Richard S. Hamilton

This article is about the American mathematician. For other people named Richard Hamilton, see Richard Hamilton.
Richard Hamilton

Hamilton in 1982
Born 1943 (age 7273)
Cincinnati, Ohio, United States
Nationality American
Fields Mathematics
Institutions Columbia University
Alma mater Walnut Hills High School[1]
Yale University
Princeton University
Doctoral advisor Robert Gunning
Doctoral students
Steven Altschuler
Martin Lo
Lang-Fang Wu
Known for Ricci flow
Notable awards Shaw Prize (2011)
Leroy P. Steele Prize (2009)
Clay Research Award (2003)
Veblen Prize (1996)

Richard Streit Hamilton (born 1943) is Davies Professor of Mathematics at Columbia University.


He received his B.A in 1963 from Yale University and Ph.D. in 1966 from Princeton University. Robert Gunning supervised his thesis. Hamilton has taught at UC Irvine, UC San Diego, Cornell University, and Columbia University.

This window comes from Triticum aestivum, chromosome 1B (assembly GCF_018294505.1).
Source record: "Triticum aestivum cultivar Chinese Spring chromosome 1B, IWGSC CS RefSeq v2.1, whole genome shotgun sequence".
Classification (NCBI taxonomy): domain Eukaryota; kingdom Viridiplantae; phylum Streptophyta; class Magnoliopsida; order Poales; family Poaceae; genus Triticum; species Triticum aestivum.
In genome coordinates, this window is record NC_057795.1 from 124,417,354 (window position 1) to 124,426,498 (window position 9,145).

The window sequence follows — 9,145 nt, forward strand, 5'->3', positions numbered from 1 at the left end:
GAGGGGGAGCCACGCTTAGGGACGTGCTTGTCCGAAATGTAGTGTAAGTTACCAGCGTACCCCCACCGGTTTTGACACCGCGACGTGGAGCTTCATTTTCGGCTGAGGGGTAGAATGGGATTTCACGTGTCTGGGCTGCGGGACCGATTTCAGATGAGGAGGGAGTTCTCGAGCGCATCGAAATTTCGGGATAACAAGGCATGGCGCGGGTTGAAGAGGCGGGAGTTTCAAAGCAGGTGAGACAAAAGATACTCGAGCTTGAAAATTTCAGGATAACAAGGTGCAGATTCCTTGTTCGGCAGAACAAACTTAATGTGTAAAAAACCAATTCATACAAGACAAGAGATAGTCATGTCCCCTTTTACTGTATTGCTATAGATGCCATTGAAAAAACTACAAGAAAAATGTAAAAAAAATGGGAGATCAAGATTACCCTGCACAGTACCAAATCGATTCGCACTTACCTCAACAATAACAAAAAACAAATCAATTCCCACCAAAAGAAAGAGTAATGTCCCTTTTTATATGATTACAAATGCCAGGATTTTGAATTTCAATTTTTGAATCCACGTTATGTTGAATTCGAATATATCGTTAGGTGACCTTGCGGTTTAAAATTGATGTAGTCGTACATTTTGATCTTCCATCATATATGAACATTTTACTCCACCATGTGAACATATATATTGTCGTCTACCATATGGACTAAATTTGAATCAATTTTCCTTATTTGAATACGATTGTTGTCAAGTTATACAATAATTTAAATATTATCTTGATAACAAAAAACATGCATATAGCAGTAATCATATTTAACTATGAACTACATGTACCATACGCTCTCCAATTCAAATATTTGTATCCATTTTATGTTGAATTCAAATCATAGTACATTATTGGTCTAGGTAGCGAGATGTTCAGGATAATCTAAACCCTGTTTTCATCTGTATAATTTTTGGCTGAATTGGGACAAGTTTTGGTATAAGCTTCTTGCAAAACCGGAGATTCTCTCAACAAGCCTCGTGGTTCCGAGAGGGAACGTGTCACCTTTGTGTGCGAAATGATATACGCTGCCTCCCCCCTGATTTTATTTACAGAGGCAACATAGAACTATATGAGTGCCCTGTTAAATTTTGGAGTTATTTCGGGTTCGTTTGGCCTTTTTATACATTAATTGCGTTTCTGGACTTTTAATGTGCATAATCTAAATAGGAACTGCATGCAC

Hamilton's mathematical contributions are primarily in the field of differential geometry and more specifically geometric analysis. He is best known for having discovered the Ricci flow and starting a research program that ultimately led to the proof, by Grigori Perelman, of the Thurston geometrization conjecture and the solution of the Poincaré conjecture. In August 2006, Perelman was awarded, but declined, the Fields Medal for his proof, in part citing Hamilton's work as being foundational.

Hamilton was awarded the Oswald Veblen Prize in Geometry in 1996 and the Clay Research Award in 2003. He was elected to the National Academy of Sciences in 1999 and the American Academy of Arts and Sciences in 2003. He also received the AMS Leroy P. Steele Prize for a Seminal Contribution to Research in 2009.

On March 18, 2010, it was announced that Perelman had met the criteria to receive the first Clay Millennium Prize for his proof of the Poincaré conjecture.[2] On July 1, 2010, Perelman turned down the prize, saying that he believes his contribution in proving the Poincaré conjecture was no greater than that of Hamilton, who first suggested a program for the solution. In June 2011, it was announced that the million-dollar Shaw Prize would be split equally between Hamilton and Demetrios Christodoulou.[3]

Selected publications

See also


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